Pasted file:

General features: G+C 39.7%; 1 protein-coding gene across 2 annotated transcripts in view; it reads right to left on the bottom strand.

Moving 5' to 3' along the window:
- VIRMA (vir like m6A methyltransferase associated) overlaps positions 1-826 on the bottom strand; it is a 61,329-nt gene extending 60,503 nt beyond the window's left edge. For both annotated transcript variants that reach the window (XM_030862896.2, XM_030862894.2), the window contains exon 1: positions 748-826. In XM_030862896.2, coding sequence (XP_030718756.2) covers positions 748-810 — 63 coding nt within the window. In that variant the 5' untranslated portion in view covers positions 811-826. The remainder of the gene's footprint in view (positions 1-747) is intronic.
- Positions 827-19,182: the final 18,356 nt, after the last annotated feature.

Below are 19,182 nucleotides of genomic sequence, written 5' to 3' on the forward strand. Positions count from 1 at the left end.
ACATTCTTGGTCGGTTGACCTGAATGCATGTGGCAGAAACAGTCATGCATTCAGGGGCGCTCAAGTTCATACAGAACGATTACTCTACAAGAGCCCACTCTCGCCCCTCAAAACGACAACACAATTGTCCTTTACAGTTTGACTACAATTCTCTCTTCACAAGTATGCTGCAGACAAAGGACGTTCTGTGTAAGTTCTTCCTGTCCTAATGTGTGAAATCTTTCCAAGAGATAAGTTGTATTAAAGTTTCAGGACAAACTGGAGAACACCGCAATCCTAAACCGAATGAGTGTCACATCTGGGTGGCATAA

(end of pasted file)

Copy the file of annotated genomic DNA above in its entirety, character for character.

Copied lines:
General features: G+C 39.7%; 1 protein-coding gene across 2 annotated transcripts in view; it reads right to left on the bottom strand.

Moving 5' to 3' along the window:
- VIRMA (vir like m6A methyltransferase associated) overlaps positions 1-826 on the bottom strand; it is a 61,329-nt gene extending 60,503 nt beyond the window's left edge. For both annotated transcript variants that reach the window (XM_030862896.2, XM_030862894.2), the window contains exon 1: positions 748-826. In XM_030862896.2, coding sequence (XP_030718756.2) covers positions 748-810 — 63 coding nt within the window. In that variant the 5' untranslated portion in view covers positions 811-826. The remainder of the gene's footprint in view (positions 1-747) is intronic.
- Positions 827-19,182: the final 18,356 nt, after the last annotated feature.

Below are 19,182 nucleotides of genomic sequence, written 5' to 3' on the forward strand. Positions count from 1 at the left end.
ACATTCTTGGTCGGTTGACCTGAATGCATGTGGCAGAAACAGTCATGCATTCAGGGGCGCTCAAGTTCATACAGAACGATTACTCTACAAGAGCCCACTCTCGCCCCTCAAAACGACAACACAATTGTCCTTTACAGTTTGACTACAATTCTCTCTTCACAAGTATGCTGCAGACAAAGGACGTTCTGTGTAAGTTCTTCCTGTCCTAATGTGTGAAATCTTTCCAAGAGATAAGTTGTATTAAAGTTTCAGGACAAACTGGAGAACACCGCAATCCTAAACCGAATGAGTGTCACATCTGGGTGGCATAA